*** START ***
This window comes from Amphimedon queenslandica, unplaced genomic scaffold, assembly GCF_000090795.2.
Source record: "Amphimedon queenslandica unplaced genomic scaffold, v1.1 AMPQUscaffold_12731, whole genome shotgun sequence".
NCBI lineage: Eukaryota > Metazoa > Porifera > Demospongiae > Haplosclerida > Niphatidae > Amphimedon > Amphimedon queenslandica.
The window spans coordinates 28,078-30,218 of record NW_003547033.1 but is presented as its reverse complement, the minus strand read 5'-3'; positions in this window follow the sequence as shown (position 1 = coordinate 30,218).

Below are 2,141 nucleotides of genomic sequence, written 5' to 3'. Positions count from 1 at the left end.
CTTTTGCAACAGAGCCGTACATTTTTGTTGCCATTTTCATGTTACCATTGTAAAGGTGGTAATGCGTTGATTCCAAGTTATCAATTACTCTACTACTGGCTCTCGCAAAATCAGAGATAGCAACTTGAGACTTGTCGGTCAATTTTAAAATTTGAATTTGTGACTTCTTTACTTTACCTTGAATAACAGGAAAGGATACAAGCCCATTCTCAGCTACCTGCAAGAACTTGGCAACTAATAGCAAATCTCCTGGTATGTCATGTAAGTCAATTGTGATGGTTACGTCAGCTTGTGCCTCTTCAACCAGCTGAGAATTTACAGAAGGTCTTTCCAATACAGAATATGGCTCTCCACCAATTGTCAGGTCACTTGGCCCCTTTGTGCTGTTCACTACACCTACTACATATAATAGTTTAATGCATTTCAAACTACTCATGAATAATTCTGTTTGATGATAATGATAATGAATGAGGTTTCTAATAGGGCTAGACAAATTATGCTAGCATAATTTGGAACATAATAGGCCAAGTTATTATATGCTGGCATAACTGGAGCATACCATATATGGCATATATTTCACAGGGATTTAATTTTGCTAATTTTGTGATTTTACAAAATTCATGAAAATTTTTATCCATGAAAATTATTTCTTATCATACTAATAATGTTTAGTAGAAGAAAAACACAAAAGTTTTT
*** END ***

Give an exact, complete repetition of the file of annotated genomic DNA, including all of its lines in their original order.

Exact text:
This window comes from Amphimedon queenslandica, unplaced genomic scaffold, assembly GCF_000090795.2.
Source record: "Amphimedon queenslandica unplaced genomic scaffold, v1.1 AMPQUscaffold_12731, whole genome shotgun sequence".
NCBI lineage: Eukaryota > Metazoa > Porifera > Demospongiae > Haplosclerida > Niphatidae > Amphimedon > Amphimedon queenslandica.
The window spans coordinates 28,078-30,218 of record NW_003547033.1 but is presented as its reverse complement, the minus strand read 5'-3'; positions in this window follow the sequence as shown (position 1 = coordinate 30,218).

Below are 2,141 nucleotides of genomic sequence, written 5' to 3'. Positions count from 1 at the left end.
CTTTTGCAACAGAGCCGTACATTTTTGTTGCCATTTTCATGTTACCATTGTAAAGGTGGTAATGCGTTGATTCCAAGTTATCAATTACTCTACTACTGGCTCTCGCAAAATCAGAGATAGCAACTTGAGACTTGTCGGTCAATTTTAAAATTTGAATTTGTGACTTCTTTACTTTACCTTGAATAACAGGAAAGGATACAAGCCCATTCTCAGCTACCTGCAAGAACTTGGCAACTAATAGCAAATCTCCTGGTATGTCATGTAAGTCAATTGTGATGGTTACGTCAGCTTGTGCCTCTTCAACCAGCTGAGAATTTACAGAAGGTCTTTCCAATACAGAATATGGCTCTCCACCAATTGTCAGGTCACTTGGCCCCTTTGTGCTGTTCACTACACCTACTACATATAATAGTTTAATGCATTTCAAACTACTCATGAATAATTCTGTTTGATGATAATGATAATGAATGAGGTTTCTAATAGGGCTAGACAAATTATGCTAGCATAATTTGGAACATAATAGGCCAAGTTATTATATGCTGGCATAACTGGAGCATACCATATATGGCATATATTTCACAGGGATTTAATTTTGCTAATTTTGTGATTTTACAAAATTCATGAAAATTTTTATCCATGAAAATTATTTCTTATCATACTAATAATGTTTAGTAGAAGAAAAACACAAAAGTTTTT